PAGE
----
Then there is the most beautiful occurrence: a very young girl in braids darts into the open space in the center of the room. No one attempts to restrain her. She stands comfortably at the focus of twelve benches facing her, in our circle... or is it more a square? In any case, she drifts around that center, almost dancing, and facing each direction in turn: north, south, east and west, around and around, facing all of us for a little time, like an uninhibited little muse. Then she meanders back to her mother's side. I am sure there is a common sense that we have all witnessed something
The Speaker brings this all to a close, and a call to propose a hymn. "There is a Bomb in Gilead," one woman says... or so I heard it. Fortunately, the children distribute hymnals and I see that it is the Balm that is our subject. Our hymn is a familiar old spiritual, and its final verse is special, or at least a bit more special than the rest:
"You don't have to preach like Peter,
You don’t have to pray like Paul;
Just tell the love of Jesus,
And say He died for all."
Finally, we introduce ourselves and make little comments. One woman relates her child's marriage, and the truer friends wave their hands in their charmingly goofy way. For some mystical reason, the introductions always follow a clockwise helical pattern from the back row to the center, like a welcoming maelstrom of friendliness. It ends with the willowy young woman who tended the children. She doesn't seem at all taxed by them.
A few more words and announcements, and that is the conclusion of another meeting. Time for us to stand and shake hands and wander out from whence we came... and wonder what just happened.

Friday, June 26, 2015

Conservatives *do* have a point... but it's not what they are talking about

One of the most unique and successful features of American democracy, the Federal-State system, has taken several serious hits from the Supreme Court over the past few days.

First there was the Obamacare ruling, which essentially upholds the establishment of a costly, bureaucratic and complex system across all states... even if any particular state's citizens don't want it and opted not to set up a health insurance 'exchange.' This is particularly contentious for many conservatives who celebrate the principle of self-determination and fear that they are being asked to pay for someone else's health care.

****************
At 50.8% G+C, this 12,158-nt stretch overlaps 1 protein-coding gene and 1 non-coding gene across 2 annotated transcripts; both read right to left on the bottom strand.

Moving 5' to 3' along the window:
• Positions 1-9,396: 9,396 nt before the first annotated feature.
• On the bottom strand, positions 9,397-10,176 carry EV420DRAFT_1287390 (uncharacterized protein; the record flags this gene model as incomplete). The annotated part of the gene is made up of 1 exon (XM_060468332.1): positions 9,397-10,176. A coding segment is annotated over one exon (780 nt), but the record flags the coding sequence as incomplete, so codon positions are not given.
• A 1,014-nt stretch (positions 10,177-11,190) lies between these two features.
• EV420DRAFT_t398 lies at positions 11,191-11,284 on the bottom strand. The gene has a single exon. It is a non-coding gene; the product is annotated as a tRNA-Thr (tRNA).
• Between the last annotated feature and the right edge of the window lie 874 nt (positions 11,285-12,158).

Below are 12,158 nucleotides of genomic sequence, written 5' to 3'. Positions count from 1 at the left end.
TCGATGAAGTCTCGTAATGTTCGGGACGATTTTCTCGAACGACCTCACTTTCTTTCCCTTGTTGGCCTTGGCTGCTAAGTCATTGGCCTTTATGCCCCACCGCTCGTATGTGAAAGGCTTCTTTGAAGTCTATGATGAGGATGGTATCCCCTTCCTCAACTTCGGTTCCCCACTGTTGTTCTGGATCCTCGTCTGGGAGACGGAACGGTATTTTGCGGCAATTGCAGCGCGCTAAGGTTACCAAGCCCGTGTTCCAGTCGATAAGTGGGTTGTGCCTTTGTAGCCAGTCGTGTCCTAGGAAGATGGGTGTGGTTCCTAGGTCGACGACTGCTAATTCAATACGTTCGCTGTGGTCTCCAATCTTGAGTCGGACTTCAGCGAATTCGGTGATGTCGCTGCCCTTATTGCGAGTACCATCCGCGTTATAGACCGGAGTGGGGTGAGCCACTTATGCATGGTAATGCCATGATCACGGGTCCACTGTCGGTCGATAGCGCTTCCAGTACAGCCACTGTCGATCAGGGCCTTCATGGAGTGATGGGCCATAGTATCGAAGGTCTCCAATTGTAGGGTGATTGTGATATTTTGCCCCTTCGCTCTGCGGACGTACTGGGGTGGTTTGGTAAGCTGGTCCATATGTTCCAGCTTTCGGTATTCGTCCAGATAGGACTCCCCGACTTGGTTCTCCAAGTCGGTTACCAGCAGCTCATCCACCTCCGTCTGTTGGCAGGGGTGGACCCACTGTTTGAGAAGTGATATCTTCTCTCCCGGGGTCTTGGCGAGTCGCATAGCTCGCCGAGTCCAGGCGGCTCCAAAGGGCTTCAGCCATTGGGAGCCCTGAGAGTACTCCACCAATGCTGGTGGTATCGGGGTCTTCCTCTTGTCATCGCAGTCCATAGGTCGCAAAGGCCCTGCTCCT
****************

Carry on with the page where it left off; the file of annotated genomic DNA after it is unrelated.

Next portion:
Next came the ruling on same-sex marriage, which some religious conservatives may perceive as the single most fundamental affront to their religious traditions in all of US history. The opinion offered by Chief Justice Roberts makes it clear that he (& an aging but nevertheless vocal minority) considers this Supreme Court ruling an intrusion on historical tradition. Some conservatives will now feel that they are being asked to fund the marital benefits of same-sex couples, even if they are religiously opposed to same sex marriage.

There have been many other perceived abrogations of states' rights, in recent years, notably 'Common Core,' which some conservatives fairly(?) see as a Federal program to teach to a Federally-controlled test and thereby control what our kids learn. And then, after the horrid tragedy in Charleston perpetrated by a very sick lone wolf, there was the sudden popular outburst against the rebel flag, which still proudly adorns many walls and pickup trucks across the eastern half of the country. Some conservatives perceive that the Federal government is attempting to define a traditional symbol as hateful....when they don't see it that way.

The point that conservatives could make, but dare not for obvious historical reasons, is that the relevance of state law is rapidly eroding. Given the transition to larger multi-state and multinational corporations and gargantuan Federal programs, many state boundaries have become virtually meaningless in terms of fiscal and social policy.

I will attempt to state what I think conservatives might fairly argue. In my view, the very best argument they have is that the flag of these United States has fifty stars, not one. Moreover, the states have historically functioned as relatively independent places to test new programs and policies, some even quite radical. Consider, for example, Massachusetts' Obamacare-like health care law; the current experiments with legalized marijuana in Colorado; the sale of state bonds for higher education in Oregon; the various contentious laws concerning abortion, particularly in the late term; and indeed the legalization of same-sex marriage prior to this Supreme Court ruling.